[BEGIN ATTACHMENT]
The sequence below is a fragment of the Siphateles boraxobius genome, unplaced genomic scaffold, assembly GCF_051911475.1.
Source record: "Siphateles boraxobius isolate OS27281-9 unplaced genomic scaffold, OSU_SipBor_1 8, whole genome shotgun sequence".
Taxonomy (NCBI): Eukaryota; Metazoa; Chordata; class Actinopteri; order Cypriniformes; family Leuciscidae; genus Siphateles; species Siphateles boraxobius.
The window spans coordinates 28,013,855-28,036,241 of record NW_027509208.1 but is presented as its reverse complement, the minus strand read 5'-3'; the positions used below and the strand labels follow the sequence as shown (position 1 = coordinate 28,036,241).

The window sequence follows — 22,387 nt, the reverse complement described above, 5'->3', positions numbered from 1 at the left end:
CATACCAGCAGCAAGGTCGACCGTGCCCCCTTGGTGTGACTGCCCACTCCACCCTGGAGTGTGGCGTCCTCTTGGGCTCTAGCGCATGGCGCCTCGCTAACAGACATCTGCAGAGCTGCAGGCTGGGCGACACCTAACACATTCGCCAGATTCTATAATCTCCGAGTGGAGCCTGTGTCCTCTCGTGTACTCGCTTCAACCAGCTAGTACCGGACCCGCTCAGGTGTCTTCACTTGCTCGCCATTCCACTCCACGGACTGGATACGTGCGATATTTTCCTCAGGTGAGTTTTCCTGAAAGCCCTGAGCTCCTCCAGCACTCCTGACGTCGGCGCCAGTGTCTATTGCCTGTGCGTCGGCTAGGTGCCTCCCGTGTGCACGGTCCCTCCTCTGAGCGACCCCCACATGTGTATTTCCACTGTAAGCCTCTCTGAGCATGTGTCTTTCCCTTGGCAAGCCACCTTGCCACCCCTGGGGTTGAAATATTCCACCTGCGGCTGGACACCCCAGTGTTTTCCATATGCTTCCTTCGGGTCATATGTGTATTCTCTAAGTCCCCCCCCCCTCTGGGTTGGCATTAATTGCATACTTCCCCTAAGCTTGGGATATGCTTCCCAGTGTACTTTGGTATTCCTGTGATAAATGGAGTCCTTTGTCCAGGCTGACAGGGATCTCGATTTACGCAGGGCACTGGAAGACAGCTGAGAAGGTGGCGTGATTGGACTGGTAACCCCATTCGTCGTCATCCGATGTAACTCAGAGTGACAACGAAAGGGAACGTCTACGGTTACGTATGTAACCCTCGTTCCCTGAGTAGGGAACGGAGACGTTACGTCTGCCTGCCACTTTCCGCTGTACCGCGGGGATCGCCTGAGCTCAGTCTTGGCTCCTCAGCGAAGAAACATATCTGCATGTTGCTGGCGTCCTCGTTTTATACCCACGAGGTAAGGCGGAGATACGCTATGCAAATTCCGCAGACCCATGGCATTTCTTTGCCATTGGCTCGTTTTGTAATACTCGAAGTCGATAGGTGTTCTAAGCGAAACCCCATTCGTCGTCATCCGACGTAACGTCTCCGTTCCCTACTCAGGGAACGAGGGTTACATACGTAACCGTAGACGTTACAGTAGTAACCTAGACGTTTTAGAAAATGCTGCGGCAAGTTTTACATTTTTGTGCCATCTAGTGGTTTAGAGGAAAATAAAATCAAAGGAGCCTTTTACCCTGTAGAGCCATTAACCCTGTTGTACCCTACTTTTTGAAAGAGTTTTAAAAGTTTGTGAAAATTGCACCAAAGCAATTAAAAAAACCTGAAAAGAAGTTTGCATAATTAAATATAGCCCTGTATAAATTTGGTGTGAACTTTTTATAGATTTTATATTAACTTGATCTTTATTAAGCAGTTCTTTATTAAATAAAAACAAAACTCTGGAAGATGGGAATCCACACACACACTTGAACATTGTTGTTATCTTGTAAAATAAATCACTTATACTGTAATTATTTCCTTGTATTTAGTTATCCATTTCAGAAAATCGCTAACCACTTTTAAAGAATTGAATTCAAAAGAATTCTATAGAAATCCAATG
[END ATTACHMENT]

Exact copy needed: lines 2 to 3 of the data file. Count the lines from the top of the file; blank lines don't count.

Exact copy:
Source record: "Siphateles boraxobius isolate OS27281-9 unplaced genomic scaffold, OSU_SipBor_1 8, whole genome shotgun sequence".
Taxonomy (NCBI): Eukaryota; Metazoa; Chordata; class Actinopteri; order Cypriniformes; family Leuciscidae; genus Siphateles; species Siphateles boraxobius.